Monday, 9 March 2015

Weapon & Armour Values - relative vs absolute


D&D armour and weapon rules as written bear very little relation to reality - for one thing, a shortsword does as much damage as a longsword when you're getting stabbed. And bronze is not significantly inferior to pre-modern steel, it's just a lot more expensive. I tend to translate D&D armours automatically to fit the setting, eg in my Arcadian 'Ghinorian Hills' campaign the 'plate' armour would be hoplite style armour. I would however leave out weapons that did not fit the setting, eg two-handed swords in ancient Greece, and the 5e longsword seems more like an historical longsword, what earlier D&D called a bastard sword.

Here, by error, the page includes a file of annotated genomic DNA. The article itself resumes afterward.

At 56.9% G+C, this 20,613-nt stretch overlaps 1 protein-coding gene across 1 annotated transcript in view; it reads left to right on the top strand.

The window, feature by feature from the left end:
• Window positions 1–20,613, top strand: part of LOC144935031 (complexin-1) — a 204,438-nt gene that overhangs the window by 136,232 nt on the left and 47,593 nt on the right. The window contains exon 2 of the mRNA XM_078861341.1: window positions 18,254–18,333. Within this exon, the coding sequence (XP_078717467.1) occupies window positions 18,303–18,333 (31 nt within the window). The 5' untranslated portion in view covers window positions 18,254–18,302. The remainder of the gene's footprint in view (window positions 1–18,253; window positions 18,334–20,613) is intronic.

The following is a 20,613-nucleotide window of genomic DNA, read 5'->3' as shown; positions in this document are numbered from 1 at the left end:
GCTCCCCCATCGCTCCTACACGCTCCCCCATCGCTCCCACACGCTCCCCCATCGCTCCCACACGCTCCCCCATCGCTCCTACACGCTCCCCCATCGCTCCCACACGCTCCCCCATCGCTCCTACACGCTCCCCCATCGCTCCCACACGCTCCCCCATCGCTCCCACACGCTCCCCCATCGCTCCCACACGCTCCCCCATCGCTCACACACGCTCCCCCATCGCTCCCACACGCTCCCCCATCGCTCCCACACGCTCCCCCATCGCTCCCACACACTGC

Looking at the 5e tables, for a Hellenistic setting I would keep the 1500gp 'plate' as full bronze harness, the excessive cost actually makes more sense here than it would in a high-medieval setting. But I would cut down the weapon table a lot. I think it might be best just to leave out the anachronistic weapons and have PCs with spears and shortswords, but I'd be tempted to raise those king-of-the-battlefield weapons to d8 damage, more to pre-empt player complaints. I might change the names to 'battle spear' and 'sword', say - the standard spear's 60' throw range indicates it's a pretty light weapon compared to the kind of thing a Greek hero would have used. The two-handed 'pike' does 1d10, and would make a good sarissa.

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